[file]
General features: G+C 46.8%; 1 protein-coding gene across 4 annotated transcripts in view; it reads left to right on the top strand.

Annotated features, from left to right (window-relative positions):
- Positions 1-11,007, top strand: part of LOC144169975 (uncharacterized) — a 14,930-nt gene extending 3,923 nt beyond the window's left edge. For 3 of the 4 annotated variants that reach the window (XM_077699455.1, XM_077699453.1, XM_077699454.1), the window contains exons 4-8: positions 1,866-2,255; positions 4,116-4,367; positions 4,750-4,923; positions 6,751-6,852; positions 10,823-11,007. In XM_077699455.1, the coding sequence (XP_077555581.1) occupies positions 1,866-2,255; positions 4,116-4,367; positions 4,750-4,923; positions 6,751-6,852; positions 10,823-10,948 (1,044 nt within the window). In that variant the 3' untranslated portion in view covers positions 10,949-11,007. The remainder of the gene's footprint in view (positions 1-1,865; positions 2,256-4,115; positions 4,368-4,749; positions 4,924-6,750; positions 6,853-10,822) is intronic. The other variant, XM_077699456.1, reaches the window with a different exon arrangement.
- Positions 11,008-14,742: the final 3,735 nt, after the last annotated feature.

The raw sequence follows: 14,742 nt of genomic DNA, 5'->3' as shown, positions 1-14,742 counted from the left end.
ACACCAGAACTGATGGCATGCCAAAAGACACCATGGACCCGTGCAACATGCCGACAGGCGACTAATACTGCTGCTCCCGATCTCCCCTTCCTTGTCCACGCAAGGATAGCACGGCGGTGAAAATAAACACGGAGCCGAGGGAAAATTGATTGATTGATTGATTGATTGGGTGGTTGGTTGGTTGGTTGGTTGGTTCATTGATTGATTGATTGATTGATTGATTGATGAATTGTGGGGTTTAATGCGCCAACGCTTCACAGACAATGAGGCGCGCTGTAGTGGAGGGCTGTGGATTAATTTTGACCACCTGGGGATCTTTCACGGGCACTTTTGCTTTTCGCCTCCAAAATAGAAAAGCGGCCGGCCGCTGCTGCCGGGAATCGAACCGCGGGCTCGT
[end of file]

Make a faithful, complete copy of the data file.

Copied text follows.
General features: G+C 46.8%; 1 protein-coding gene across 4 annotated transcripts in view; it reads left to right on the top strand.

Annotated features, from left to right (window-relative positions):
- Positions 1-11,007, top strand: part of LOC144169975 (uncharacterized) — a 14,930-nt gene extending 3,923 nt beyond the window's left edge. For 3 of the 4 annotated variants that reach the window (XM_077699455.1, XM_077699453.1, XM_077699454.1), the window contains exons 4-8: positions 1,866-2,255; positions 4,116-4,367; positions 4,750-4,923; positions 6,751-6,852; positions 10,823-11,007. In XM_077699455.1, the coding sequence (XP_077555581.1) occupies positions 1,866-2,255; positions 4,116-4,367; positions 4,750-4,923; positions 6,751-6,852; positions 10,823-10,948 (1,044 nt within the window). In that variant the 3' untranslated portion in view covers positions 10,949-11,007. The remainder of the gene's footprint in view (positions 1-1,865; positions 2,256-4,115; positions 4,368-4,749; positions 4,924-6,750; positions 6,853-10,822) is intronic. The other variant, XM_077699456.1, reaches the window with a different exon arrangement.
- Positions 11,008-14,742: the final 3,735 nt, after the last annotated feature.

The raw sequence follows: 14,742 nt of genomic DNA, 5'->3' as shown, positions 1-14,742 counted from the left end.
ACACCAGAACTGATGGCATGCCAAAAGACACCATGGACCCGTGCAACATGCCGACAGGCGACTAATACTGCTGCTCCCGATCTCCCCTTCCTTGTCCACGCAAGGATAGCACGGCGGTGAAAATAAACACGGAGCCGAGGGAAAATTGATTGATTGATTGATTGATTGGGTGGTTGGTTGGTTGGTTGGTTGGTTCATTGATTGATTGATTGATTGATTGATTGATGAATTGTGGGGTTTAATGCGCCAACGCTTCACAGACAATGAGGCGCGCTGTAGTGGAGGGCTGTGGATTAATTTTGACCACCTGGGGATCTTTCACGGGCACTTTTGCTTTTCGCCTCCAAAATAGAAAAGCGGCCGGCCGCTGCTGCCGGGAATCGAACCGCGGGCTCGT